11 responses to We’ll need some serious innovation – Brent Beaven, PF2050

    Mary Molloy 06/06/2023 at 8:23 pm

    Appalled by your constant need to kill and kill with poisons, Brent and company..
    Can you not understand that your aerial work kills a bit of everything and a lot of Kea, is cruel, uses the same baits and bait structure and lures?
    Unintended and unwanted consequences every time, accidental over flies every time,
    Doing the same thing over and over and over will not give you a different outcome and certainly won’t improve our biota, 50% or more of which has not even been discovered.
    Poisoners are insidious, sneaky and gutless in my opinion and employ ex police and army to intimidate local people who are sick of 1080, 1080, 1080 and no we don’t like your brodifacoum and are unlikley to embrace Papp by air either.
    As above endemic and native creatures including people who live here have a right to be here as does the most humble rat which we helped populate the world. Work with nature, not against it.


    “Our pest control tools, then, must become smarter, safer and more cost-effective.”
    So why have you not started promoting working with enviroMate100TM. It has been around since 2014. It is much smarter ,much safer and much, much, more cost effective than anything Predator free and ZIPS have come up with !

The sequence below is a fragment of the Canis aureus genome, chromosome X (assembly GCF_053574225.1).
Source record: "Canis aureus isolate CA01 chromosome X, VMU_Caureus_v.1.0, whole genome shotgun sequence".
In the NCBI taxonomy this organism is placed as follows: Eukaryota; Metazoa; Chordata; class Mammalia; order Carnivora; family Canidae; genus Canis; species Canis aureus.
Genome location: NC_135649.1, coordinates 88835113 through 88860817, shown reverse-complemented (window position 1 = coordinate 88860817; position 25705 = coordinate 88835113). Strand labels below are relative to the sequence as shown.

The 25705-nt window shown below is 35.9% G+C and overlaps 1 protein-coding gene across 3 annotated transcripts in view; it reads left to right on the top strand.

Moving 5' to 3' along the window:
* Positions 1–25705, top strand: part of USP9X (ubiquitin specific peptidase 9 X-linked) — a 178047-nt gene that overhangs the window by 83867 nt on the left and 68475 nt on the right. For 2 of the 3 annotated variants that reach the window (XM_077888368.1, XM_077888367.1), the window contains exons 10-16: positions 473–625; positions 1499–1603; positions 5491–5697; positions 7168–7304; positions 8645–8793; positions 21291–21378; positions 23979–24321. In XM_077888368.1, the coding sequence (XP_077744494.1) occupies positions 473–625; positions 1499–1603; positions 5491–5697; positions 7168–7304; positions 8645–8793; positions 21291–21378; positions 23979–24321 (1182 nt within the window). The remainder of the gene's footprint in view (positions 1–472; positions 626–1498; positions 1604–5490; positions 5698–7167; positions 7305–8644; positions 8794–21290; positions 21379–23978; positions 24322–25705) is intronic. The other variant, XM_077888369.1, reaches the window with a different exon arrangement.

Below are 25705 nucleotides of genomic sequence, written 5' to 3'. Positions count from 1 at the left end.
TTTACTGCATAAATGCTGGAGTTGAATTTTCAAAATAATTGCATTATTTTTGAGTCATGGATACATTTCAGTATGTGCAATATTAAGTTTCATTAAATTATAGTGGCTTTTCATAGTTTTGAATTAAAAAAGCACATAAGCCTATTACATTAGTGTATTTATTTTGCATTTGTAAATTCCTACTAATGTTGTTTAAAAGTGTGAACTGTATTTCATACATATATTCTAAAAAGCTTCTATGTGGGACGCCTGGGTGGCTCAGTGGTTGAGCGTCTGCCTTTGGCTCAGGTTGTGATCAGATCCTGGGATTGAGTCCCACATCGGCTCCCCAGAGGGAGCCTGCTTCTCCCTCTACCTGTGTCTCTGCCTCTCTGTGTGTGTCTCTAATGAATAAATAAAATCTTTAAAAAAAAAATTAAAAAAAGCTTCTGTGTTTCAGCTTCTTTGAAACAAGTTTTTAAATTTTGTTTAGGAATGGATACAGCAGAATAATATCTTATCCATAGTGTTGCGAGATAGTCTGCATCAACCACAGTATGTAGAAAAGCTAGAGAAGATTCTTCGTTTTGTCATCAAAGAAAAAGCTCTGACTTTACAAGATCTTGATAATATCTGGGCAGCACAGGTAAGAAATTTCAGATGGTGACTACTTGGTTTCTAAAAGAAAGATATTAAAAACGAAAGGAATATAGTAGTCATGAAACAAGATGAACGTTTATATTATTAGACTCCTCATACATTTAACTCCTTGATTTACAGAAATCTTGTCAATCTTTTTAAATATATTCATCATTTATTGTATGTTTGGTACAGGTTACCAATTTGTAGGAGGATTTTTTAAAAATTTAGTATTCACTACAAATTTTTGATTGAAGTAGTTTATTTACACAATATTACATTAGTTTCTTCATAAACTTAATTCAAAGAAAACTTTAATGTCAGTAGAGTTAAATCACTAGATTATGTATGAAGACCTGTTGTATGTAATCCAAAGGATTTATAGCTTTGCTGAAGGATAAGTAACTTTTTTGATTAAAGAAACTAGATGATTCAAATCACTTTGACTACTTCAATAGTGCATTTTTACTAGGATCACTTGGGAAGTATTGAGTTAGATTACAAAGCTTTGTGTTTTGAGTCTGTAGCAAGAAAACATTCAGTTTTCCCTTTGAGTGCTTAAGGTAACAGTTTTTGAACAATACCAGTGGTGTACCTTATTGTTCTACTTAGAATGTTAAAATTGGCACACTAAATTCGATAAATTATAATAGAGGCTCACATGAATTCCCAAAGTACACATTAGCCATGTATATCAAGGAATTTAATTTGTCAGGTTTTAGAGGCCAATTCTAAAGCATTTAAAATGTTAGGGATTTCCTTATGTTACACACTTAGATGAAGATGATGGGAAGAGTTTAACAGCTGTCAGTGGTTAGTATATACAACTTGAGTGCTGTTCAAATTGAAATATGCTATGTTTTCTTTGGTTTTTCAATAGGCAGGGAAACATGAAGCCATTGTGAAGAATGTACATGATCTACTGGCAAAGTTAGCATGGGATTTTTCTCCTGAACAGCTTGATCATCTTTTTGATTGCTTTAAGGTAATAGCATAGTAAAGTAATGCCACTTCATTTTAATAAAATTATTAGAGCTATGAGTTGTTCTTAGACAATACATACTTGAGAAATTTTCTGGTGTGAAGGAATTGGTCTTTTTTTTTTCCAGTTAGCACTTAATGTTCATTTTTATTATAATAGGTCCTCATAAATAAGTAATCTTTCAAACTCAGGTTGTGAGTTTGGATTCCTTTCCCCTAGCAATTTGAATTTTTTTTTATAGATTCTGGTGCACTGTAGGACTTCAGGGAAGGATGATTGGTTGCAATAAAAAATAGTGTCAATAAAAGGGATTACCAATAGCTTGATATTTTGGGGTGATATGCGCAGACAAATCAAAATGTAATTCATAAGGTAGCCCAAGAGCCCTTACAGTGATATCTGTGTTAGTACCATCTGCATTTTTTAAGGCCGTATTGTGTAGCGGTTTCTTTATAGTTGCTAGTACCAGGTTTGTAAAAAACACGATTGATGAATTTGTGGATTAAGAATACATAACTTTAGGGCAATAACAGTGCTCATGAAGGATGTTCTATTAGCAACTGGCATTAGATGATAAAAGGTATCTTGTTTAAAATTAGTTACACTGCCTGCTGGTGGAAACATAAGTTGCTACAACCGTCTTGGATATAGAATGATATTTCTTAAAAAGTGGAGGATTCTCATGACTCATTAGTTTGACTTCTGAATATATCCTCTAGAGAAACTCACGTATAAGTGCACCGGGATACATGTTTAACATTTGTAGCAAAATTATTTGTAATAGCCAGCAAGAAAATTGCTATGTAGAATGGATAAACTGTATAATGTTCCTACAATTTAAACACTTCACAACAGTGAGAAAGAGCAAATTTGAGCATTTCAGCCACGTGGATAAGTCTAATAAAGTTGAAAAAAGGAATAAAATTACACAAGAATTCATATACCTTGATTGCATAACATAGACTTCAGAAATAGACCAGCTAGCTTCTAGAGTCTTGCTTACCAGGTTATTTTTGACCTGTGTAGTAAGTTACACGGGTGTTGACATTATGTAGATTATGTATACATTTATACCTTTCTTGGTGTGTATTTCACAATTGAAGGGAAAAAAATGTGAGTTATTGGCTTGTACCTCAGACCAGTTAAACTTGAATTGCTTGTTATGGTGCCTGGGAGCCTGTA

coley ellison 06/06/2023 at 1:41 pm

    The cost to do this is just beyond what our country can afford.
    Then how about cats and wasps?

    Chris Roberts 06/06/2023 at 1:22 pm

    Those comments are irrelevant, New Zealand needs to take an effective hard line on these predators and eradicate them . Good work Brent I meet you on Stewart Island years ago , and I still hunt the Island

      Mary Molloy 06/06/2023 at 8:29 pm

      Met Brent on Stewart Island just before his failed management of Ulva Island resulted in brodifacoum drop and awful consequences which DOC pretend may not have happened. Read the robing study done for so many years prior to the drop and then altered because of the results of the drop. Other insect birds not monitored suffered the same losses proportionately, Kaka had a range of damaged young born after the drop.All bar one solitary weka killed and so on. No respect for poisoners

    Kirianakomene@gmail.com 06/06/2023 at 1:21 pm

    Are there any Jobs doing this work, I’m keen..?

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    Not when they are an introduced species and decimate our native birds/ wildlife.


      What’s introduced? What’s native? Are you native? Just 200 million years ago there one was only one land on the whole earth. Everything is native.
      There is no separation. Everything is connected. Species come, species go, life carries on. Only humans try to make their fortunes out of needless killing.

      Mary Molloy 06/06/2023 at 8:26 pm

      decimate is one in ten, poison takes out up to 76% of Kea to mention only one native bird.
      ZIP/DOC took out hundreds of breeding black backed gulls. These nest in the open and THEY didn’t even know they were there ffs..

      we are all introduced species


    Just a reminder:”each and every animal on earth has as much right to be here as you and me”.